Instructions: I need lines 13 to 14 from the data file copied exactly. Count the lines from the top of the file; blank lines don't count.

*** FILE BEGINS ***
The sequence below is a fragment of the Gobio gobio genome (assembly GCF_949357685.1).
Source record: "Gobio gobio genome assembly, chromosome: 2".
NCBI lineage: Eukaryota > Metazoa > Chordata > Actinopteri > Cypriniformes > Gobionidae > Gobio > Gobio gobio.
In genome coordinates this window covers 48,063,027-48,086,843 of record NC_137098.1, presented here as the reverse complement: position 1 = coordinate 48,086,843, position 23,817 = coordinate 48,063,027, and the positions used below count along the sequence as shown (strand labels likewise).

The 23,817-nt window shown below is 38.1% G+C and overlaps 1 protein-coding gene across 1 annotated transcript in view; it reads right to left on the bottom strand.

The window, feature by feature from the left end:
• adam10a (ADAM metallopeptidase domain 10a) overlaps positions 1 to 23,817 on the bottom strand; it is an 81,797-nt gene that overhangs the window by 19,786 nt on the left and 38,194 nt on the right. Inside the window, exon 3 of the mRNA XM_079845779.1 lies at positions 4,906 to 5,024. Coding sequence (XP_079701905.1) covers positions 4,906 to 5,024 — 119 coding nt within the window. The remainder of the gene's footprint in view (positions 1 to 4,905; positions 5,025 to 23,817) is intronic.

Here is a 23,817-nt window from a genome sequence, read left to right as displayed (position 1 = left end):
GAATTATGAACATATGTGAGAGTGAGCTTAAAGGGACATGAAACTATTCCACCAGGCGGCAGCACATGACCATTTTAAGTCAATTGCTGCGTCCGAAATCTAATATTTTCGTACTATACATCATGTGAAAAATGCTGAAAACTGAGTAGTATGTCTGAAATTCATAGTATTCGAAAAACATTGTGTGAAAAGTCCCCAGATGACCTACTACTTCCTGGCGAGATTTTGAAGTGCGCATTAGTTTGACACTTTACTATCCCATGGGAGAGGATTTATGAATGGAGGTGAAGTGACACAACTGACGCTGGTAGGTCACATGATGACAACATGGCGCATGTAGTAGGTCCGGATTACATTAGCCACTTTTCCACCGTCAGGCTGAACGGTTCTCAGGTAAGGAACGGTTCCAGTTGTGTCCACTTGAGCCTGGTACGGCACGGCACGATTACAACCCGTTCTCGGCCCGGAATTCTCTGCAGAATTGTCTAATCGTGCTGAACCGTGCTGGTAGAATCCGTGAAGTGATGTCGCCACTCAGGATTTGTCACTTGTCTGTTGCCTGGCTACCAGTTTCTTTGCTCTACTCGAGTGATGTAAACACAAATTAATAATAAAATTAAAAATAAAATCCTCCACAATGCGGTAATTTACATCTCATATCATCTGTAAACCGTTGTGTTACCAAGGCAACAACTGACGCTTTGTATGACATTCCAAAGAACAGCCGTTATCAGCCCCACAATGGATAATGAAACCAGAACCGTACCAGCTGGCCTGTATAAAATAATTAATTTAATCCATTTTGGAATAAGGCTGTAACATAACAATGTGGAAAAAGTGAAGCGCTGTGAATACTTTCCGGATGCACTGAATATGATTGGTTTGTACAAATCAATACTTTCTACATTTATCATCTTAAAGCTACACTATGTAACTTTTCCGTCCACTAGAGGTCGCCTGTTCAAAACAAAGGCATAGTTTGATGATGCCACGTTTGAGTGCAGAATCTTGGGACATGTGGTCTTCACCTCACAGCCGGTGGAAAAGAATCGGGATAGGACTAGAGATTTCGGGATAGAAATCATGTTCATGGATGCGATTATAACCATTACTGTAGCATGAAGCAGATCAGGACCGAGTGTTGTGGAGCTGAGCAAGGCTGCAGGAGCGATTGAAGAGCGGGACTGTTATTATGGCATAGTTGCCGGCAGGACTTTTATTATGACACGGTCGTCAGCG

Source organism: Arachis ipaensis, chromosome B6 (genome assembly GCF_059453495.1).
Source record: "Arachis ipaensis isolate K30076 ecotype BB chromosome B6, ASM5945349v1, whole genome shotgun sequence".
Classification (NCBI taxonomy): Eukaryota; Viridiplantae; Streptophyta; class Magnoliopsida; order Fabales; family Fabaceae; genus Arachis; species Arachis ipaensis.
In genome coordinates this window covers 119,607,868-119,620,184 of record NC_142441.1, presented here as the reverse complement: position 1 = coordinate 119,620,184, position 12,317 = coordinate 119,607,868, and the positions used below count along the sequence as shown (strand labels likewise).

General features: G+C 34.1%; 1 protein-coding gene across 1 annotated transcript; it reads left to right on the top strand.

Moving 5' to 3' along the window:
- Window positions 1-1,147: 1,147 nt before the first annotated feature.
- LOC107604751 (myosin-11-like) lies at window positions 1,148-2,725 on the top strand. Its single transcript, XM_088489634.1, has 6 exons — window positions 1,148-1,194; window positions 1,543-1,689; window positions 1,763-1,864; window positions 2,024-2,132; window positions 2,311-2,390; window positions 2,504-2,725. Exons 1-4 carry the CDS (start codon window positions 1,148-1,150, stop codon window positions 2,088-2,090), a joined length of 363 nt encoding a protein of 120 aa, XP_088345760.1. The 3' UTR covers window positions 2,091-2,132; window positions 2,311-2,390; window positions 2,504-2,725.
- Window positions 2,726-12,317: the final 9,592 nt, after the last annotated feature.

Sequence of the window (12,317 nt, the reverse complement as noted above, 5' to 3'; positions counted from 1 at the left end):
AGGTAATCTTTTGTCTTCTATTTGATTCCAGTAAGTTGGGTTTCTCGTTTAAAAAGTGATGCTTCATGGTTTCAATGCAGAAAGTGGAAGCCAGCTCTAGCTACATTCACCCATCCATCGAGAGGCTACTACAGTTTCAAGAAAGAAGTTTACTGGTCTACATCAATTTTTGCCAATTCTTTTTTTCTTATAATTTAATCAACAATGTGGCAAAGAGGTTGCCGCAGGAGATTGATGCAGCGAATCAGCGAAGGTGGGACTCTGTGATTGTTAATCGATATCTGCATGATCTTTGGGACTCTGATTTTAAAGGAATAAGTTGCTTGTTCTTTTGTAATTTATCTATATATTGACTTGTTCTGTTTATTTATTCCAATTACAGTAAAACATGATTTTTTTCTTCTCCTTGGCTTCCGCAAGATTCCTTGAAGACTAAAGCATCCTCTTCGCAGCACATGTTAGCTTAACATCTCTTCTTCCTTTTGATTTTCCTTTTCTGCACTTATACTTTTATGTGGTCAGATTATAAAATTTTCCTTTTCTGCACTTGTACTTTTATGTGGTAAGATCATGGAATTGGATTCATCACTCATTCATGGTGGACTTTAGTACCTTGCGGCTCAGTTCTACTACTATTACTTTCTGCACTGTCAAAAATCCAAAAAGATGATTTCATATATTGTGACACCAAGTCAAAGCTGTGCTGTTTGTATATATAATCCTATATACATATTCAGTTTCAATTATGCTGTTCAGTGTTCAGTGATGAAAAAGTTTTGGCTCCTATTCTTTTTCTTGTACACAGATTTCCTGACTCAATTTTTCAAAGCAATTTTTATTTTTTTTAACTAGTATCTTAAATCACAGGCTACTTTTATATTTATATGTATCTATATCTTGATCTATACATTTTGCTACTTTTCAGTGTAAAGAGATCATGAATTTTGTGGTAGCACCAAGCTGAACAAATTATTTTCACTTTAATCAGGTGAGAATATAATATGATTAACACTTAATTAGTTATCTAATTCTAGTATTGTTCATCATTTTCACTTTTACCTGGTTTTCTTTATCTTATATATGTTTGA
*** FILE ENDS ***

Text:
In genome coordinates this window covers 119,607,868-119,620,184 of record NC_142441.1, presented here as the reverse complement: position 1 = coordinate 119,620,184, position 12,317 = coordinate 119,607,868, and the positions used below count along the sequence as shown (strand labels likewise).

General features: G+C 34.1%; 1 protein-coding gene across 1 annotated transcript; it reads left to right on the top strand.